Being on camera can be a scary thing! I’m going to share useful video tips from a digital native YouTuber, my daughter Shayla. Shayla has been immersed on YouTube for years, not only watching videos but learning what works on camera and what doesn’t. She’s taken these skills and creates amazing vlogs for her own YouTube channel as well as editing my videos because I have very poor video editing skills.
When we travel, Shayla will shoot video all day on her phone and edit it into amazing little videos. She captures things that I wouldn’t have thought of recording. I think in photos since I’m a photographer so I’m taking tons of snaps through the day. Shayla thinks in video.
Learning to be better on camera, through these useful video tips, can give you more confidence to move into traditional video. In this article, I’m focusing on useful video tips for traditional video but some of them will help with live streaming video as well. Being on camera is only one aspect of traditional video but baby steps are good for a new process.
These are notes that Shayla gave to me after I recorded a video and she edited it. My videos are improving by following these notes.
Get ready to roll with Shayla’s useful video tips:
- Whenever you don’t know what to say, take a breath.
- Talk loudly, quickly, and energetically. You aren’t reading a book, you’re trying to engage someone in thirty seconds so they will stick around and watch your video.
- ALWAYS look into the camera! If you find yourself looking away, take a deep breath and start the sentence over again.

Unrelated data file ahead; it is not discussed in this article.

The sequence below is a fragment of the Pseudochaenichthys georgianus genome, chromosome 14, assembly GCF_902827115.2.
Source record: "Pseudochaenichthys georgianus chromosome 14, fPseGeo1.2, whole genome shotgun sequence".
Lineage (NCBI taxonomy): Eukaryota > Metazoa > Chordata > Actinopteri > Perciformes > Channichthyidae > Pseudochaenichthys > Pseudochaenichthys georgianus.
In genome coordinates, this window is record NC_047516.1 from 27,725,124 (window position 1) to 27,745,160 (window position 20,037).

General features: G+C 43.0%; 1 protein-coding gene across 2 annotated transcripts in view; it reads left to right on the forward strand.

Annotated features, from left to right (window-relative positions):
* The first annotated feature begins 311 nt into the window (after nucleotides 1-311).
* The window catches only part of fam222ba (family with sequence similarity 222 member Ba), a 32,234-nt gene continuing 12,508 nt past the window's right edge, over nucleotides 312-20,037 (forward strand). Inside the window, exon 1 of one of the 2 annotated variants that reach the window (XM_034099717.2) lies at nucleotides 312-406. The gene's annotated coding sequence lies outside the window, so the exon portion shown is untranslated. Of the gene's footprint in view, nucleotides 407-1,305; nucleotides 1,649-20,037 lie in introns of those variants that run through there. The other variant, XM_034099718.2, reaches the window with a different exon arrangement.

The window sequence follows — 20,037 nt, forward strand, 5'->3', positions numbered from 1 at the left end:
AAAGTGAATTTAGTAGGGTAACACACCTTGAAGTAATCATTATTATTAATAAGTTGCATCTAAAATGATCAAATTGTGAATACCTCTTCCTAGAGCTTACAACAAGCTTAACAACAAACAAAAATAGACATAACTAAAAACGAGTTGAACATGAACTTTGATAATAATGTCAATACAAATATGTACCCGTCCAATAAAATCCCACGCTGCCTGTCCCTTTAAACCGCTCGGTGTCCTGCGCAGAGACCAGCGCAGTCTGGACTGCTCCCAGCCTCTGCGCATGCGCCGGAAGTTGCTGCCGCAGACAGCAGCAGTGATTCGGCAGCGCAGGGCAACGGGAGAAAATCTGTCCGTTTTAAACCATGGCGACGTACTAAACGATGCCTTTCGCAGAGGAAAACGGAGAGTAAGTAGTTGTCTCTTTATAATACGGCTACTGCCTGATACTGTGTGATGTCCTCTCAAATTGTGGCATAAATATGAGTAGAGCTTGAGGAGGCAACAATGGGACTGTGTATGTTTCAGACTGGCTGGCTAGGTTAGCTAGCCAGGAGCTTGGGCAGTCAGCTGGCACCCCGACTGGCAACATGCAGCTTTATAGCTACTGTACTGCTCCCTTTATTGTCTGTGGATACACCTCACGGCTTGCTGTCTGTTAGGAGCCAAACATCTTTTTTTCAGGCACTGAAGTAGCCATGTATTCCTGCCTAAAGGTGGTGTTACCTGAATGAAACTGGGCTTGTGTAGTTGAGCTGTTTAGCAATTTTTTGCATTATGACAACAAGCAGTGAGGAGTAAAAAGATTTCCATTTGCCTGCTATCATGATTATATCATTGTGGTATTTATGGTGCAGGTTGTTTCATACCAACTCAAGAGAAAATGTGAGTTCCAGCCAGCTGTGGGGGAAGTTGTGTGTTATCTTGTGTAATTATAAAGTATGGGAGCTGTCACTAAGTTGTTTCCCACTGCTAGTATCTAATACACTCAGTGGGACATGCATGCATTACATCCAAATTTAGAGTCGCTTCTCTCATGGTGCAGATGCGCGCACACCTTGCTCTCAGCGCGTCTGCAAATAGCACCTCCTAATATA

- Move around in between sentences. It makes the video more visually intriguing.
- Don’t be afraid to re-do words and sentences. If it isn’t live, you can just edit it out.
- If you replay it and the footage isn’t good, reshoot it.
- Break the video into sections where you change the topics. This is where jump cuts can be edited in for transitions. This can give you a chance to review the footage and see if you need to retake anything or add footage.
- Remember that you’re going to want an end screen. Film this separately. This is where you put your thank you and your call to action to like the video and subscribe to your YouTube channel.
- Check out people who make video content in your area of expertise. What do you like? What don’t you like? Take these things into consideration when you’re filming.
- Write an outline for your video. Being organized will help you create better content.Click To Tweet This will help with the ummms and fumbling.
- Use the rule of thirds for being in the frame. You shouldn’t be centered.
I just passed 500 subscribers on YouTube (which isn’t a lot for people focused on YouTube) but I’m very excited about it.
Here are some YouTube channels that I subscribe to that you might enjoy:
Sue B. Zimmerman – Instagram tips on YouTube!
Amy Schmittauer – Amy is a fantastic vlogger and you can learn tons from her channel.
Sunny Lenarduzzi – Sunny is another great resource for learning the ins and outs of YouTube.
Jeff Sieh – Manly Pinterest Tips and more! Jeff created my YouTube bumper for My Book Club and my personal videos.
I hope this inspires you to try shooting some video or gives you some ideas for making your videos a little better. Just give it a try!